Grieving dad travels 1,500 miles to confront Ukrainian drug dealer who killed daughter, 21, after selling her deadly diet pills

Grieving dad travels 1,500 miles to confront Ukrainian drug dealer who killed daughter, 21, after selling her deadly diet pills

- in Usa News

THE grieving dad of a young woman killed by banned diet pills this week flew 1,500 miles to hunt down the Ukrainian dealer who sold them.

Doug Shipsey secured an extraordinary confession from gym fanatic Andrei Shepelev after confronting him over the death of daughter Beth.

SWNS:South West News Service

Doug Shipsey, left, travelled to Ukraine this week to confront the drug dealer who sold his daughter deadly diet pills online. Doug is pictured with grieving wife Carole holding a photo of Beth[/caption]

National Ukraine Police

The pill factory in Andrei Shepelev’s grimy Soviet-era flat in Ukraine after it was raided by police in November[/caption]

She died aged 21 in February 2017 after taking so-called “fat burning” pills sent by Shepelev – pills that experts have called “extremely dangerous”.

After two years of fighting for justice, Mr Shipsey arrived at Shepelev’s grimy Soviet-era flat – later admitting he feared he would be shot, the Daily Mail reports.

But holding a picture of Beth, he bravely told the dishevelled dealer: “I want you to look into my daughter’s eyes and apologise for selling her the pills that killed her.”

Standing at the door of his grimy Breaking Bad-style drug factory, Shepelev, 31, replied: “I’m sorry, but I just wanted to make some money.”


He added: “I’m sorry I’m not crying, but I can say I feel sorry.

“If I knew your daughter would [die] I would never sell her anything.”

Shepelev admitted processing the deadly chemical that killed Beth – shipping it to her in capsules hidden in a DVD case.

And prompted by Mr Shipsey, who travelled from Worcester, the dealer also made a personal apology to Beth’s mother Carole.

He added: “It was just a business idea to buy Ukranian cheap stuff and sell it to the UK, just for money.”

But in a bizarre attempt at compassion, Shepelev said: “After deaths, sales go up four or five times, but I didn’t sell to the UK after this moment.”

Deadly drug: What is Dinitrophenol (DNP)?

BANNED DNP works by speeding up the metabolism, but it can lead to ­slimmers fatally overheating, with users describing feeling as if they are “being boiled alive”.

It has been linked to 23 deaths in the UK since 2012 and Public Health England has warned that deaths from DNP use are increasing.

The chemical was designed as an industrial pesticide.

Side-effects include sweating, body overheating. insomnia, lethargy and cramps.

But even a tiny overdose can burn out the nervous system and cause a deadly heart attack.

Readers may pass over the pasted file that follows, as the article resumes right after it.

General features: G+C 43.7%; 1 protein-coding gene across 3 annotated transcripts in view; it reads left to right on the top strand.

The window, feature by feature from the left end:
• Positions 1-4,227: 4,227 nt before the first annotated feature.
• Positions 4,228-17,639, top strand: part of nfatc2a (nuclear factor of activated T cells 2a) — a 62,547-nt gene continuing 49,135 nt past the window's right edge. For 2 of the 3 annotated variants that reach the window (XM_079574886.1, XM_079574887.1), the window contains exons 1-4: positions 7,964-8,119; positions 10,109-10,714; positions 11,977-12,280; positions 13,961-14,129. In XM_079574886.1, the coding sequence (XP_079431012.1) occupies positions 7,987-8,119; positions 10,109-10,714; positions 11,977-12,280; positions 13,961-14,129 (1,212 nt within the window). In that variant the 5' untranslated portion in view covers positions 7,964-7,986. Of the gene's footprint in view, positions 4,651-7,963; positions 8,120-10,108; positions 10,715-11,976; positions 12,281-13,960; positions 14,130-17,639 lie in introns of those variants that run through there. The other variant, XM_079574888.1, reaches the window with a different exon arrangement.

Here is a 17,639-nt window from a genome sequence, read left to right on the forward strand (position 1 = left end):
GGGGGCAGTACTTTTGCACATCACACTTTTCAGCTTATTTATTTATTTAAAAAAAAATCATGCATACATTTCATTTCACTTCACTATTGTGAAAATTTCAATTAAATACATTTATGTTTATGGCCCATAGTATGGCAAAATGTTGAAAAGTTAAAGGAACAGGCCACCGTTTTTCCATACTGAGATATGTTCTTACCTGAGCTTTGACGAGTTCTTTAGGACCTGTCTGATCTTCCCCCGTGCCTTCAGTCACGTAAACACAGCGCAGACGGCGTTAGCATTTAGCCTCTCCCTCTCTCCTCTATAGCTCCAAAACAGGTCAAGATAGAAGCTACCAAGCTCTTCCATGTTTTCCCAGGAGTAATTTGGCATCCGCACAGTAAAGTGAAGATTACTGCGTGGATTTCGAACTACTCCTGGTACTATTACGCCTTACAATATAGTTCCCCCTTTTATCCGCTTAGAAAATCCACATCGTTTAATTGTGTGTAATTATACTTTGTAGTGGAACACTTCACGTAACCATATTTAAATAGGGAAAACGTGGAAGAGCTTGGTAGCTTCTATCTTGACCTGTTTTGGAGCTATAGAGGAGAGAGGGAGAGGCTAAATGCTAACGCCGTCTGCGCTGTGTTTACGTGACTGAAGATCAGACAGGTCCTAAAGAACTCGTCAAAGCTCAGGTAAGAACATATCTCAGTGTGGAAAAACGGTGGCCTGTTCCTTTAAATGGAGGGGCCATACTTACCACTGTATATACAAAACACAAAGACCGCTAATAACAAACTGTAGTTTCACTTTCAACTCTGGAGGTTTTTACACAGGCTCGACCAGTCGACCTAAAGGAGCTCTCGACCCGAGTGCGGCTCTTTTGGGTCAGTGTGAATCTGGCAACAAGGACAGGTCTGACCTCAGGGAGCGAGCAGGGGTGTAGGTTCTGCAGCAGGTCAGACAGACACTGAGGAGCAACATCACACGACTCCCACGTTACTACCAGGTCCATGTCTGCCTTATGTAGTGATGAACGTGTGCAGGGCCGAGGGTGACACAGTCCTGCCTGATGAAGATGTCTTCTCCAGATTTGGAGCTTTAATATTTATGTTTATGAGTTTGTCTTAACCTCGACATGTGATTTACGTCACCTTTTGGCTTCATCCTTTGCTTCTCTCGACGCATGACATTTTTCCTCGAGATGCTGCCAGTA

Animal welfare activist Beth suffered a heart attack after taking the pills containing dinitrophenol – or DNP.

The dangerous chemical is marketed online as a “fat burner” – but was designed as a pesticide and a chemical dye.

Tiny doses can overwhelm the nervous system and lead to an extremely fast heartbeat that can result in coma and death.

Beth paid £156.55 for the 24 pills produced in Shepelev’s shabby one-bedroom flat in Volochysk, Khmelnytskyi.

I didn’t know how [Shepelev] would react – I though he might pull out an AK-47 and shoot me

Doug ShipseyOn meeting drug dealer Andrei Shepelev

Company director Mr Shipsey said of the confrontation: “I didn’t know how [Shepelev] would react – I though he might pull out an AK-47 and shoot me.

“When I stood in the door of Shepelev’s flat, with its walls stained yellow from his drug production, I had to restrain myself from wanting to wring his neck.

“But that’s not me – I just wanted him to admit what he’s done, and apologise for it to Beth’s family, while looking into her eyes and mine.

“I want to send a message to other dealers in death – we, the relatives of their victims, will come for them.”


An inquest last year found that Beth – who suffered from mental health problems – had intended to take her own life

Her heartbroken family believe that poor care at Worcestershire Royal hospital also contributed to her death.

Ukrainian police raided Shepelev’s flat in November – and later set him free claiming there was no evidence of drugs.

But Shepelev this week admitted the capsules he sent to Beth were “full” of the deadly chemical.

His confession has been sent to Ukranian drug squad officers.

Mr Shipsey added: “I still believe that while Shepelev thinks he is in the clear, he may yet be brought to justice.

“The police said there was no evidence he had DNP at his flat, but he admitted to me that he had.”

PA:Press Association

Beth, 21, suffered a fatal heart attack after taking banned DNP – a highly dangerous pesticide that’s marketed online as a ‘fat burner’[/caption]

PA:Press Association

Animal welfare activist Beth overdosed on the dangerous drug sold to her online by a ruthless pill pusher[/caption]


Carole Shipsey, left, and Doug Shipsey have been fighting for justice for their daughter for two years[/caption]

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